Philippine News - Malacañang Palace

Obama, Aquino and the Usual Suspects

Editorial, Opinion – US President Obama attended a state dinner last week, with President Benigno Aquino and a cast of characters that would have graced the finest Hollywood thriller.

Two ex-presidents (one, a convicted plunderer), a dictator’s son, a martial law enforcer and a serial military coup plotter were amongst those on the guest list.

President Obama paid tribute to Aquino’s father, Ninoy, who “offered his life so that the nation might be free” referring to the dictatorship of Ferdinand Marcos, ousted by the People Power Revolution in 1986. Seated nearby was the dead dictator’s son, Senator Ferdinand “Bongbong” Marcos Jr.

Also in attendance was Senator Juan Ponce Enrile, infamous for being the Marcos family’s enforcer. Enrile is currently being prosecuted for his alleged involvement in a plot to steal billions in “pork barrel” funds. Marcos Jr. is also being investigated by the Office of the Ombudsman for an alleged part in the same crime.

Obama praised Aquino, saying, “you bear the scars of those who would have taken this nation backwards,” referring to the bullet wounds Aquino suffered during a coup attempt in 1987.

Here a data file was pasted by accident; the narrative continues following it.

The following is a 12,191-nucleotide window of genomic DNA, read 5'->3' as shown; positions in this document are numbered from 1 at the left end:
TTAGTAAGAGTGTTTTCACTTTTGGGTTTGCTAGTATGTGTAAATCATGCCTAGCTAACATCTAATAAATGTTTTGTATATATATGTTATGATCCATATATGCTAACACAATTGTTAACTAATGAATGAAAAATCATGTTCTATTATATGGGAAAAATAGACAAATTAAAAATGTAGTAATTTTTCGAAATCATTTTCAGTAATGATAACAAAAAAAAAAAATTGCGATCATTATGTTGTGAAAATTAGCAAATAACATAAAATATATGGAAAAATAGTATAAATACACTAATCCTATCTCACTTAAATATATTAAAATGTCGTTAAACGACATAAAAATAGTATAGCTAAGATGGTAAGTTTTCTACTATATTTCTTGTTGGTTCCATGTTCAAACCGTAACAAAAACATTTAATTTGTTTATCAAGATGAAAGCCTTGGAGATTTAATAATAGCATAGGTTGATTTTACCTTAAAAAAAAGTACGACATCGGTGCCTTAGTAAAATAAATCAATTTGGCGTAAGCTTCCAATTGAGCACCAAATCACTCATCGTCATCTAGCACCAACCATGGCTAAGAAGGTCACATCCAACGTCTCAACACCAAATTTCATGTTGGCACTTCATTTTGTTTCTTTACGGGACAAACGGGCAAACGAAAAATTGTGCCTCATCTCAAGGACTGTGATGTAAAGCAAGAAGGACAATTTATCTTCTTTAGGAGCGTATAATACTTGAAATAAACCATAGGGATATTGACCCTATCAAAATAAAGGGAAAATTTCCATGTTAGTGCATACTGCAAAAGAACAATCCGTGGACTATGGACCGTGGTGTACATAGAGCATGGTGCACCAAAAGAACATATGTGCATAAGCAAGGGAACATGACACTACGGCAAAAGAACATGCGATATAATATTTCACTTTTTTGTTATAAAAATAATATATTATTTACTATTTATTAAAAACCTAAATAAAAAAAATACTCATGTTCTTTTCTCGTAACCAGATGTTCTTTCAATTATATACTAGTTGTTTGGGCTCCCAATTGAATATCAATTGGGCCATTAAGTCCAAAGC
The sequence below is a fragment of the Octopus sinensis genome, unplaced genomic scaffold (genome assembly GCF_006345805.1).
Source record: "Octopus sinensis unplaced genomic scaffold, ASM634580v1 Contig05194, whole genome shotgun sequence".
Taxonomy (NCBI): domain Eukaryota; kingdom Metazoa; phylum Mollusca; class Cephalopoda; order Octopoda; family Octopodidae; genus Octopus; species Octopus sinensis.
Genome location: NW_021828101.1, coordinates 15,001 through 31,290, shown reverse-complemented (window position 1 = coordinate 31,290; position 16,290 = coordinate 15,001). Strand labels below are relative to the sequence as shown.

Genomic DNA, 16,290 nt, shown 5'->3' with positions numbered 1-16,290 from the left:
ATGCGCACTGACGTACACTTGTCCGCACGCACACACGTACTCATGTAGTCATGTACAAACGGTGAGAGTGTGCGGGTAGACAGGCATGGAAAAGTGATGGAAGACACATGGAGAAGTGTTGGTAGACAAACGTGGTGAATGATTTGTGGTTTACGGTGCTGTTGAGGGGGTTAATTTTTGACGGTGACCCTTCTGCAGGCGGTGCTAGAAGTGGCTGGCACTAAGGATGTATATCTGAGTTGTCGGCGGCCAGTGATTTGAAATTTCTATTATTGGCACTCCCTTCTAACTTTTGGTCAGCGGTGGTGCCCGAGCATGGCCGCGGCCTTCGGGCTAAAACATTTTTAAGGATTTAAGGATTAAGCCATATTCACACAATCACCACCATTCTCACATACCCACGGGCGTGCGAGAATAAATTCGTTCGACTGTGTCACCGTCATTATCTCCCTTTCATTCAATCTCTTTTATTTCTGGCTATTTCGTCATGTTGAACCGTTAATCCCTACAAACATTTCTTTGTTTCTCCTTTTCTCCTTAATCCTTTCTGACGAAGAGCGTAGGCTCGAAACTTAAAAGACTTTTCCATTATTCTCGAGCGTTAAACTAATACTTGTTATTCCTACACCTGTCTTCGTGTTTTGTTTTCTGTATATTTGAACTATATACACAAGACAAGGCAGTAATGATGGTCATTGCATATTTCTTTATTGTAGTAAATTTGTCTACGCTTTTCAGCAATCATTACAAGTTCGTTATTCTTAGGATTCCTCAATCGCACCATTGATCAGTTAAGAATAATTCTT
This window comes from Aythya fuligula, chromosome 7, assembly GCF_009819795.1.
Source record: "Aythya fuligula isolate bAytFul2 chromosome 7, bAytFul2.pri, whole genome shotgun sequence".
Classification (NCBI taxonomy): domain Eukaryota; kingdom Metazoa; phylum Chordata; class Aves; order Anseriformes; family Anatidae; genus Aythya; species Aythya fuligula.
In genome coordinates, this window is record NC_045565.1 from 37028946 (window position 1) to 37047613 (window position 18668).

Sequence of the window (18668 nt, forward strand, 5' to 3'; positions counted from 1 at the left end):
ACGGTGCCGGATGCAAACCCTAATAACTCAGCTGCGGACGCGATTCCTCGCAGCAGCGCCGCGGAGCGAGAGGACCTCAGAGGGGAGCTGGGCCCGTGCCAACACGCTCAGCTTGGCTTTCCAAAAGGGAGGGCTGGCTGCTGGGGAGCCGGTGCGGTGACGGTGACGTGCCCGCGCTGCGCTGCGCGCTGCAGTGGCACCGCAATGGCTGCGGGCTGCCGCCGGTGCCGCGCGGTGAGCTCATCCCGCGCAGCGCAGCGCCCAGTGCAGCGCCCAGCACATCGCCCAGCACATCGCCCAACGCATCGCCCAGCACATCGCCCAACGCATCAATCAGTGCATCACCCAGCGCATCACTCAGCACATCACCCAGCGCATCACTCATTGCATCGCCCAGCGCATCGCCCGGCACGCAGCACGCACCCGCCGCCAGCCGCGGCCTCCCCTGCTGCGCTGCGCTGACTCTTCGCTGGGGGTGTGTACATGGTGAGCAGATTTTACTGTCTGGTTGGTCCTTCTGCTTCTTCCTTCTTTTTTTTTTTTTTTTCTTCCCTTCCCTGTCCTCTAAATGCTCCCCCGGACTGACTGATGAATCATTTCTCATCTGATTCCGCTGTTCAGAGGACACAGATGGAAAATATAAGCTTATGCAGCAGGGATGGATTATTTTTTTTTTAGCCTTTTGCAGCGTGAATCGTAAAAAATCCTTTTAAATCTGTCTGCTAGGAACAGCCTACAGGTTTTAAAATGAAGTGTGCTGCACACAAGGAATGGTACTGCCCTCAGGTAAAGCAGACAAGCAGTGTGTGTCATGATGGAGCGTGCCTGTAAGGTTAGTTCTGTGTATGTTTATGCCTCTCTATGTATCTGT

The revolt was led by another of the dinner guests, Senator Gringo Honasan, the mastermind of many bloody military uprisings. Obama also greeted former President Fidel Ramos, who pardoned Honasan for the coup attempt in which President Aquino was shot! The coups were attempts to install Juan Ponce Enrile as president.

The guests were joined by another former president, Joseph Estrada, who was thrown out of office by a second People Power revolution in 2001 and invited back to Malacañang for the first time since. Estrada, now the elected Mayor of Manila, was tried and sentenced to 30 years for plunder, though pardoned by another ex-president, Gloria Macapagal-Arroyo.

Unfortunately, Ms Arroyo had to decline her dinner invitation, as she’s been under hospital arrest since 2010, herself charged with the crime of plunder.

Perhaps not surprisingly, President Obama avoided further comment on Philippines politics in his speech, preferring to concentrate on their other shared interests. “There is our mutual obsession with basketball, there is our mutual admiration for Manny Pacquiao, even if sometimes he’s fighting against Americans and it doesn’t turn out the way we’d like,” he said. Pacquiao was not present at the dinner.

Entertainment was provided by local artists and three cabinet members –– Budget Secretary Florencio Abad, Cabinet Secretary Jose Rene Almendras and Public Works Secretary Rogelio Singson. The trio played one of Obama’s favourite songs –– Marvin Gaye’s 1971 classic “What’s Going On?”. The irony was lost on many.

Maarten Maputi